This is an awkward time of year for fishing. Each day, as the amount of daylight lengthens, we grow impatient to be back outside, with fishing rod in hand. As the warmth of the sun returns, and the snow begins to disappear, a growing mistrust for the strength of the ice on the once frozen, and now thawing lakes develops, and ice fishing no longer holds the appeal it did a few short weeks ago.
You can try and distract yourself by organizing your gear, ensuring your line is serviceable, and your tackle box is ready for an outing. Although time spent organizing gear, will maximize your time on the water, nothing takes the place of actually fishing.
The good news is that people are already fishing in Haines, Alaska. Everyone knows that Haines is the place for salmon fishing. The Chilcoot and Chilkat rivers are famous for the five species of Pacific salmon that make their appearance each year. But the best salmon fishing is still months away.
Also well known to anglers, are the Dolly Varden, who are in the river to provide distraction and good eating while we wait for the salmon runs.
Few people however, mention the prized and sought after Cutthroat Trout. Cutthroat Trout or ‘cutties’ have a yellowish-green body with no pinkish band along their sides, like their cousins, the Rainbow Trout. The upper jaw extends well past the eye on adults. The most striking characteristic of Cutthroat Trout is the distinctive red to orange slash on the underside of the lower jaw.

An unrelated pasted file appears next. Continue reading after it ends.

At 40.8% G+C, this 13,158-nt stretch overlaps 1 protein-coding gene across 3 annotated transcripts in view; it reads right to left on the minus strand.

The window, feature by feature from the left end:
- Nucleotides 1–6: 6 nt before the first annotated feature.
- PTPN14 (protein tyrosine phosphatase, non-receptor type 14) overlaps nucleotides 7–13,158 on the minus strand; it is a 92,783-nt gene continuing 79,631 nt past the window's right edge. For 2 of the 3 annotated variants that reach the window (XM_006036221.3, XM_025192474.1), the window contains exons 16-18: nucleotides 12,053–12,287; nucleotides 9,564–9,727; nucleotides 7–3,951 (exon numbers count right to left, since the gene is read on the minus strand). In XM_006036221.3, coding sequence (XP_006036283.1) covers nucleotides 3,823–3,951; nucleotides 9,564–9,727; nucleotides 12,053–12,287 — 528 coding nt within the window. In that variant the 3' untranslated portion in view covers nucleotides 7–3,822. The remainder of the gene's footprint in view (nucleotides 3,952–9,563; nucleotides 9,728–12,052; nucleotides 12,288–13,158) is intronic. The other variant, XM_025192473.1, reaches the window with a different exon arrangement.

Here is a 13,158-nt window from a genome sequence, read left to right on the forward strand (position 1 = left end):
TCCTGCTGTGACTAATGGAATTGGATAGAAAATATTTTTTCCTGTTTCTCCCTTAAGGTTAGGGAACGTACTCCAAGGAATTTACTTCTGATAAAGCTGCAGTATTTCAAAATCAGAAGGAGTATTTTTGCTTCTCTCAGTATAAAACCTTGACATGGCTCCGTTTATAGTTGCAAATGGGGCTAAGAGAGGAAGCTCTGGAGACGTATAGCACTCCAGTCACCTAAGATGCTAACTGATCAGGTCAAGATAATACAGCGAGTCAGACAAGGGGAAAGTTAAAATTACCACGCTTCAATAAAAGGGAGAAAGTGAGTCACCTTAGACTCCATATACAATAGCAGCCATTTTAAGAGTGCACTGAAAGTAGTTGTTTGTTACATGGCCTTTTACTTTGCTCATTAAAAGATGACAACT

Although Mosquito lake is still covered in ice, Doug Olerud of the Alaska Sport Shop, in Haines, reports that people are catching cutties and Dolley Varden on the Chilkat river.
For fly fishermen, Olerud recommends: “the Alevin in a size 6, and the Little McFry in size 10.” Midnight Clouser and Huevo Frito are also producing. If you want to chuck lures, Olerud advises that at this time of year, you need lures in colours that replicate salmon fry like: Kastmaster lures. “The chrome and blue, or chrome and green are the best sellers,” says Olerud. Swedish Pimples and Pixies are also a good bet. You will also want to try your own favourites.
Residents of the Yukon, under a reciprocal agreement, may purchase an annual sport fishing license and a king salmon stamp at Alaska resident rates. In order to do so, Yukon residents will need to provide a copy of their current resident Yukon sport fishing license and a valid Yukon Territory government issued identification card to an Alaskan license vendor. If you have not met the Yukon’s requirements to be considered a resident, then you cannot purchase a Yukon Reciprocal sport fishing license/king salmon stamp. This special license is available from any license vendor selling sport licenses. If you have any questions, please contact ADF&G Licensing at firstname.lastname@example.org .
Get out in the sunshine, and give it a try. Tight lines.